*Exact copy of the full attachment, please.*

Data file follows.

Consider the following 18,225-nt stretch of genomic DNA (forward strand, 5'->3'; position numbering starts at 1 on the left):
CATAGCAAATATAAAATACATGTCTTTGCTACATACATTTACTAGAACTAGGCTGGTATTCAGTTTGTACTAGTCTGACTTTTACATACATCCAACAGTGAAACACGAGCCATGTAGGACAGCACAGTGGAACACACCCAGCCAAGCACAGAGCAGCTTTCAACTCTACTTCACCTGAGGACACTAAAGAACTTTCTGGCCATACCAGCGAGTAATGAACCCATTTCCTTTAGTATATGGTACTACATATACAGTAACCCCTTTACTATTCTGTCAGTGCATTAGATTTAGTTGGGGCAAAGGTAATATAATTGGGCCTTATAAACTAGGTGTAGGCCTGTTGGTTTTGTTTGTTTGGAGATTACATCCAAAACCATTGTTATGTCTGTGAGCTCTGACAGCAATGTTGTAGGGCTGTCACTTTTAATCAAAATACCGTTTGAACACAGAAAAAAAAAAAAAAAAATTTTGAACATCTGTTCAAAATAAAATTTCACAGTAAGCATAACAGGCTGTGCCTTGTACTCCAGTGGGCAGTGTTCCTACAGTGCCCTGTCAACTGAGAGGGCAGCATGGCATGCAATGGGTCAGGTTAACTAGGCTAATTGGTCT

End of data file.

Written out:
Consider the following 18,225-nt stretch of genomic DNA (forward strand, 5'->3'; position numbering starts at 1 on the left):
CATAGCAAATATAAAATACATGTCTTTGCTACATACATTTACTAGAACTAGGCTGGTATTCAGTTTGTACTAGTCTGACTTTTACATACATCCAACAGTGAAACACGAGCCATGTAGGACAGCACAGTGGAACACACCCAGCCAAGCACAGAGCAGCTTTCAACTCTACTTCACCTGAGGACACTAAAGAACTTTCTGGCCATACCAGCGAGTAATGAACCCATTTCCTTTAGTATATGGTACTACATATACAGTAACCCCTTTACTATTCTGTCAGTGCATTAGATTTAGTTGGGGCAAAGGTAATATAATTGGGCCTTATAAACTAGGTGTAGGCCTGTTGGTTTTGTTTGTTTGGAGATTACATCCAAAACCATTGTTATGTCTGTGAGCTCTGACAGCAATGTTGTAGGGCTGTCACTTTTAATCAAAATACCGTTTGAACACAGAAAAAAAAAAAAAAAAATTTTGAACATCTGTTCAAAATAAAATTTCACAGTAAGCATAACAGGCTGTGCCTTGTACTCCAGTGGGCAGTGTTCCTACAGTGCCCTGTCAACTGAGAGGGCAGCATGGCATGCAATGGGTCAGGTTAACTAGGCTAATTGGTCT